I was amused to catch a glimpse of monks clad in orange gown with yellow belts throwing pieces of bread to the hungry fishes.

I was moved by a woman vendor selling cornucopia of Thai wares such as green, yellow and red fans, wooden bookmarks, fan cum hat, wooden ballpen set, who stopped paddling and gamely waved her hand as she passed by our boat. Thais, like Filipinos, are warm people.

I was tickled to notice a parking area for boats, complete with a roof for protection, where each week vessel is orderly parked.

I was scared to death upon spotting a 3-foot monitor lizard who was gazing at me. I just continued focusing my lens on him. He seemed not to mind and maybe used to photo ops. These reptiles are a common sight in Thailand’s river and parks.

All these enthralling highlights made us famished so we headed to a local Thai restaurant named Choy Nguyen Choy Thong along Rama VI Road. 

Even if the name does not sound so familiar, this country-looking eatery delighted our palates with reasonable servings of authentic Thai dishes like Tom Yum Goong (spicy shrimp soup blended with lemongrass, chili, galangal, lime leaves, shallots, lime juice and fish sauce) with its invigorating sour-spicy taste; Pad Thai (Thai noodles with crunchy bean sprouts, onion, and egg with fish sauce, sugar, chili powder and finely ground peanuts as accompanying condiments); Tom Kha Gai (chicken in coconut soup infusing chilies, thinly sliced galangal, crushed shallots, lemongrass), a creamy and and sweet-smelling concoction; and Khao Pad (fried rice with egg, onion, herbs, veggies, crab, prawns), a gastronomic relish, enough to feed six hungry mouths. A dessert of mango and sweet, sticky rice (like our suman), a favorite, capped this culinary sensation!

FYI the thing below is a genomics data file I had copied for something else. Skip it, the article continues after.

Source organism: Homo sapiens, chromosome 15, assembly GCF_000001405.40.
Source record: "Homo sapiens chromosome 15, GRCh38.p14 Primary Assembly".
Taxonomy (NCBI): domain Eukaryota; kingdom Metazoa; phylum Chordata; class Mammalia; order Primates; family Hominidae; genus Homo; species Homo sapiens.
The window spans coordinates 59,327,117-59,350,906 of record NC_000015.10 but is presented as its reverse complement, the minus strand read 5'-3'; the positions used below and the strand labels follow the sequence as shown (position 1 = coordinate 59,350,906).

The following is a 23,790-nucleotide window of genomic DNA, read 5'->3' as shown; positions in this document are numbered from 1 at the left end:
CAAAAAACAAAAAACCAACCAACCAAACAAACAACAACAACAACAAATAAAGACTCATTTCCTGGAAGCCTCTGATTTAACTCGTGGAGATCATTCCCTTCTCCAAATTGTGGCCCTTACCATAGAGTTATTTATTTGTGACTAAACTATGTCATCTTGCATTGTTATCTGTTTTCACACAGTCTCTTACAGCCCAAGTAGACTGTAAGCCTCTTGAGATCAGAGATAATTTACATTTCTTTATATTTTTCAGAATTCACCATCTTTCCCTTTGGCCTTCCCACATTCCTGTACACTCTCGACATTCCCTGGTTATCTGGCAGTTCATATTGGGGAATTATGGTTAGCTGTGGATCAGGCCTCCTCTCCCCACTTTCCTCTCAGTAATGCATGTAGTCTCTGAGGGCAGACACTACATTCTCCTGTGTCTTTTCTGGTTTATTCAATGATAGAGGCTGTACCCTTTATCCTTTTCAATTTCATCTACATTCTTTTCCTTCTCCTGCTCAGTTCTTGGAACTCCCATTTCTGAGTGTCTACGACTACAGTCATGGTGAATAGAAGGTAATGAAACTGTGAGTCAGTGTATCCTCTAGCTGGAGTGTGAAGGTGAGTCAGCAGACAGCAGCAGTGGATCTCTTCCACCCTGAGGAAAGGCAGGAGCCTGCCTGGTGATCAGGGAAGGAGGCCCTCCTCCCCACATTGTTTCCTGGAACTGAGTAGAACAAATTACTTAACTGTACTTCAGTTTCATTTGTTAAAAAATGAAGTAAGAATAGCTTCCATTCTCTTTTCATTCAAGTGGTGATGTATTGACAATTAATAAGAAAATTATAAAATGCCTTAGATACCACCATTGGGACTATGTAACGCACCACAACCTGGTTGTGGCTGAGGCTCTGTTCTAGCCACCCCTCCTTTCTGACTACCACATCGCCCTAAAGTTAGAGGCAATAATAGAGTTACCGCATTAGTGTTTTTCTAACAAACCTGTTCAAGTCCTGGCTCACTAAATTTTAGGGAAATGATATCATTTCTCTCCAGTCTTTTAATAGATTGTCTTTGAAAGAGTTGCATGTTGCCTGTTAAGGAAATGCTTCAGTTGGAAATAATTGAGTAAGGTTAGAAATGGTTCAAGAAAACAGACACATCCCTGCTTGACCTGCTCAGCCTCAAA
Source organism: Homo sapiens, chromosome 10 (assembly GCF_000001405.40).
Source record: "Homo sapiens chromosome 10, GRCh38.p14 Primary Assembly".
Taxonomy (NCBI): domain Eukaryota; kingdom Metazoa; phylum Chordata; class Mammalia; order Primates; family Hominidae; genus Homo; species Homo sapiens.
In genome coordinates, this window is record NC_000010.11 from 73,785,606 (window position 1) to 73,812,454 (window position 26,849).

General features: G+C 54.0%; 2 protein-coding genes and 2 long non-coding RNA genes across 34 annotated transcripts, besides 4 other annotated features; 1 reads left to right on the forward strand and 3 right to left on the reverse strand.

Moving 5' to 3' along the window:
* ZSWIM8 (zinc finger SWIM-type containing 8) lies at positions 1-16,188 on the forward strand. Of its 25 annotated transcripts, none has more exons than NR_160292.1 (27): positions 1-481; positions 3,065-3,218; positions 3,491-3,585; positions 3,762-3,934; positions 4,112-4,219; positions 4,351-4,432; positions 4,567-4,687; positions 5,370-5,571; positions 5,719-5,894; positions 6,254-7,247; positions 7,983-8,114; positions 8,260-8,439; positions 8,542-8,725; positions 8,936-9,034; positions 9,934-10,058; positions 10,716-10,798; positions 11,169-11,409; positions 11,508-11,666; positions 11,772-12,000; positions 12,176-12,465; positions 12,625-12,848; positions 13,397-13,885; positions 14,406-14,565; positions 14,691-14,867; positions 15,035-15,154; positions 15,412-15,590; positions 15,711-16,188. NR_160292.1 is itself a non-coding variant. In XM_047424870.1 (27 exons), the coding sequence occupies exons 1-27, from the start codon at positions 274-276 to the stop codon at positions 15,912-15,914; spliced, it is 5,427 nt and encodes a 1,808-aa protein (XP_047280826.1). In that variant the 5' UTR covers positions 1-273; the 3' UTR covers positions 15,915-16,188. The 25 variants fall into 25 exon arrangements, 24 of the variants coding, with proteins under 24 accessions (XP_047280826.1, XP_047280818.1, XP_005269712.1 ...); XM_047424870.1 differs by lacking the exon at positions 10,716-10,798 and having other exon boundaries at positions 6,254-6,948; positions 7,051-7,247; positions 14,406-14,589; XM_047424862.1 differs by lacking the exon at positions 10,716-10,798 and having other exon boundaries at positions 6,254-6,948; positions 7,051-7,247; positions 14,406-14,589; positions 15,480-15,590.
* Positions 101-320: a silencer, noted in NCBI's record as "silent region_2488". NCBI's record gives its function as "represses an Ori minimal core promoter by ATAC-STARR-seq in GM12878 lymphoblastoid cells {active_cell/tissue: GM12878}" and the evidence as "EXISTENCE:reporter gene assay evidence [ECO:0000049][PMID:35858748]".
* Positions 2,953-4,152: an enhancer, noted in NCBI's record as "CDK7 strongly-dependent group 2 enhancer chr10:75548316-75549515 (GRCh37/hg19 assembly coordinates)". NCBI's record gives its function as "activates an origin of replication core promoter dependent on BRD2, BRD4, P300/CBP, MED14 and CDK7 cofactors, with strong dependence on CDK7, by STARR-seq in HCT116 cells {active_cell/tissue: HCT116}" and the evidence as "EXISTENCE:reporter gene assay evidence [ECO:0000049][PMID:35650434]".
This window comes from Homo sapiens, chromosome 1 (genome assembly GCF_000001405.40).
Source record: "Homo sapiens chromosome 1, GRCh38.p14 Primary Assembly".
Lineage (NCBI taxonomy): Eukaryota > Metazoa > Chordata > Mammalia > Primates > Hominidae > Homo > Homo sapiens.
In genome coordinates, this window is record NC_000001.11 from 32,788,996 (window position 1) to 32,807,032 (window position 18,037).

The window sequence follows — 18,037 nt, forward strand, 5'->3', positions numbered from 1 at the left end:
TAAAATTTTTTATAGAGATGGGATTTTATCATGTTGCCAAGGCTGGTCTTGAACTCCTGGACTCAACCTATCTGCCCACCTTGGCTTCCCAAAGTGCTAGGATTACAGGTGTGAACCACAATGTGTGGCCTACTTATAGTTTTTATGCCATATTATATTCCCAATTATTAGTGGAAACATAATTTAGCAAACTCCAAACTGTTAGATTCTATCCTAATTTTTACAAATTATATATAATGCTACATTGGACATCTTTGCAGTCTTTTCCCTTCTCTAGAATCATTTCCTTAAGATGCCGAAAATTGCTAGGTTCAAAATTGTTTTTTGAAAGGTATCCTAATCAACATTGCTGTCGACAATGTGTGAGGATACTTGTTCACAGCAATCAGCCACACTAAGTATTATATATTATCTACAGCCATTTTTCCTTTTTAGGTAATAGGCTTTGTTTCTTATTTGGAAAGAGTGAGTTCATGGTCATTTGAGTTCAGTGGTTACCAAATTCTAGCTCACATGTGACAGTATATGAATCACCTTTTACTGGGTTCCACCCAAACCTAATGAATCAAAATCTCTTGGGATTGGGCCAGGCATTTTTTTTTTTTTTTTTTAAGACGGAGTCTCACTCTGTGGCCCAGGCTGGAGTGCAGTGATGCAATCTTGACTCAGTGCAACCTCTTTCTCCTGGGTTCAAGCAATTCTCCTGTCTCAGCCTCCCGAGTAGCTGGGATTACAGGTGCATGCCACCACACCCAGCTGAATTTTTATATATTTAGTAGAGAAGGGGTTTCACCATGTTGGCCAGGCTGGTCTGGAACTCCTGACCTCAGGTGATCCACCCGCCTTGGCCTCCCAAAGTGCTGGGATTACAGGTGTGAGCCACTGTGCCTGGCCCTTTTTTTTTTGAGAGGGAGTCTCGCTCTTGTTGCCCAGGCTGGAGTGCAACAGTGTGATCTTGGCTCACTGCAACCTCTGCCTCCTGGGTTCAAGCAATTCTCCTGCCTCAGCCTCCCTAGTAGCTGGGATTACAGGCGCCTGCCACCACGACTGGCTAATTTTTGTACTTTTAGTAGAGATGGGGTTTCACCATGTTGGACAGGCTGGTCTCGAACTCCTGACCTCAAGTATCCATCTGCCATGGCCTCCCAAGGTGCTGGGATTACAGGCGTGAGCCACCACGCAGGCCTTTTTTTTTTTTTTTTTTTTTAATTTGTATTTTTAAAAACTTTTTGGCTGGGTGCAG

SEEING an artwork is like seeing through another dimension, but hearing the story behind the artwork is like being transported to a new and wonderful world.

Because it is only through undergoing that process that you can truly appreciate the meaning and inspiration behind a finished masterpiece.  

Meet Tatay Bert and be inspired by his life story of ups and downs.


An Exceptional Artist

Now 71-year old Albert Lacson Lopez started his journey with the arts when he, at a young age of 12, discovered the wonders of comics in Liwayway Magazine and related publications. He told himself, “Kaya ko ito, ah!”

He found himself finishing his architecture course in Mapua. He didn’t take the licensure exam, though, but flew to Japan instead to form a band named Combo where he was lead singer and guitarist.

When he returned to the Philippines after six months, Lopez also re-entered the world of “komiks,” doing freelance work for various publications like Liwayway, Tagalog Classics and Hiwaga. 

He also did illustrations for The Manila Times, after no less than National Artist for Literature Alejandro Roces asked him to join the newspaper.

Some of his notable works are “Amasonya,” a Pinay version of Tarzan; “Atomax,” a  comic strip he did for The Times; as well as “Gorgonya,” “Captain Barbell” and “Darna,” which he drew in collaboration with leading graphic novelist Mars Ravelo.

As if this was not enough, Lopez also entered bodybuilding and show business. He appeared in several action movies including the 1986 flick “Kamagong” starring Lito Lapid, in which he was specially mentioned.


The Curse

And just as he thought that life can get no better during those times – being a master of his craft and a proud father of a young girl – in 1994, the ‘scars’ started appearing – first on his forehead and chin then later on the body. Then came the loss of his sensation.

“I was into weightlifting during those days. I was ignorant. I thought I developed scars because I dove straight into the pool right after doing barbells,” he recalled.

Though his friends and some family members started to avoid him, it actually took him two years before seeing a physician at United Doctors Medical Center.

It was where he was told he had leprosy so later that same day, he left his Parañaque City residence and was admitted at Tala Leprosarium, one of the only eight leprosaria in the country.